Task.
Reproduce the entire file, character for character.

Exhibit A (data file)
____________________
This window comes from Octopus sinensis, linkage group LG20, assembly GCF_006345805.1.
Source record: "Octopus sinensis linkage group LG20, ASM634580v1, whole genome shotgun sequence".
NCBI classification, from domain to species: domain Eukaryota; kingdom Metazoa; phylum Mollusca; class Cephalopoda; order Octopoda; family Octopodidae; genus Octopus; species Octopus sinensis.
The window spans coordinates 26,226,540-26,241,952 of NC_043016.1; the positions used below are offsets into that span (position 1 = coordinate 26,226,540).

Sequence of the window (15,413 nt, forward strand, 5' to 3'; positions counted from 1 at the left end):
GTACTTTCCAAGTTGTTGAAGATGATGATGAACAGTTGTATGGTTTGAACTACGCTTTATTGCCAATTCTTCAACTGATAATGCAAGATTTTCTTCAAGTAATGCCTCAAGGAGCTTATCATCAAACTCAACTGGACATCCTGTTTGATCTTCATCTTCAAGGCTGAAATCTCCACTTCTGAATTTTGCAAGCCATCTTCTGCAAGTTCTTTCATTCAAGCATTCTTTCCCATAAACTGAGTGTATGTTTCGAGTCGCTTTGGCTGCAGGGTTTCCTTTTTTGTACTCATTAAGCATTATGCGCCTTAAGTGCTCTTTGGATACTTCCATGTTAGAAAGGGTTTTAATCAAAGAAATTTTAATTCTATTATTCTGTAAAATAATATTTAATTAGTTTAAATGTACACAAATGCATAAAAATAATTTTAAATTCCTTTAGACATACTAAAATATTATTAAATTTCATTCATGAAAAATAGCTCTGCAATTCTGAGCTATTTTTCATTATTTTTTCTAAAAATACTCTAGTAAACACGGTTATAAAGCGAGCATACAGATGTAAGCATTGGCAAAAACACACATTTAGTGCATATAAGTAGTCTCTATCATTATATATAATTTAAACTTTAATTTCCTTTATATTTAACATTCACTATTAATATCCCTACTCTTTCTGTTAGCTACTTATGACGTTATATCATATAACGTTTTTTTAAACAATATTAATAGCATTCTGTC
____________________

This window comes from Octopus sinensis, linkage group LG20, assembly GCF_006345805.1.
Source record: "Octopus sinensis linkage group LG20, ASM634580v1, whole genome shotgun sequence".
NCBI classification, from domain to species: domain Eukaryota; kingdom Metazoa; phylum Mollusca; class Cephalopoda; order Octopoda; family Octopodidae; genus Octopus; species Octopus sinensis.
The window spans coordinates 26,226,540-26,241,952 of NC_043016.1; the positions used below are offsets into that span (position 1 = coordinate 26,226,540).

Sequence of the window (15,413 nt, forward strand, 5' to 3'; positions counted from 1 at the left end):
GTACTTTCCAAGTTGTTGAAGATGATGATGAACAGTTGTATGGTTTGAACTACGCTTTATTGCCAATTCTTCAACTGATAATGCAAGATTTTCTTCAAGTAATGCCTCAAGGAGCTTATCATCAAACTCAACTGGACATCCTGTTTGATCTTCATCTTCAAGGCTGAAATCTCCACTTCTGAATTTTGCAAGCCATCTTCTGCAAGTTCTTTCATTCAAGCATTCTTTCCCATAAACTGAGTGTATGTTTCGAGTCGCTTTGGCTGCAGGGTTTCCTTTTTTGTACTCATTAAGCATTATGCGCCTTAAGTGCTCTTTGGATACTTCCATGTTAGAAAGGGTTTTAATCAAAGAAATTTTAATTCTATTATTCTGTAAAATAATATTTAATTAGTTTAAATGTACACAAATGCATAAAAATAATTTTAAATTCCTTTAGACATACTAAAATATTATTAAATTTCATTCATGAAAAATAGCTCTGCAATTCTGAGCTATTTTTCATTATTTTTTCTAAAAATACTCTAGTAAACACGGTTATAAAGCGAGCATACAGATGTAAGCATTGGCAAAAACACACATTTAGTGCATATAAGTAGTCTCTATCATTATATATAATTTAAACTTTAATTTCCTTTATATTTAACATTCACTATTAATATCCCTACTCTTTCTGTTAGCTACTTATGACGTTATATCATATAACGTTTTTTTAAACAATATTAATAGCATTCTGTC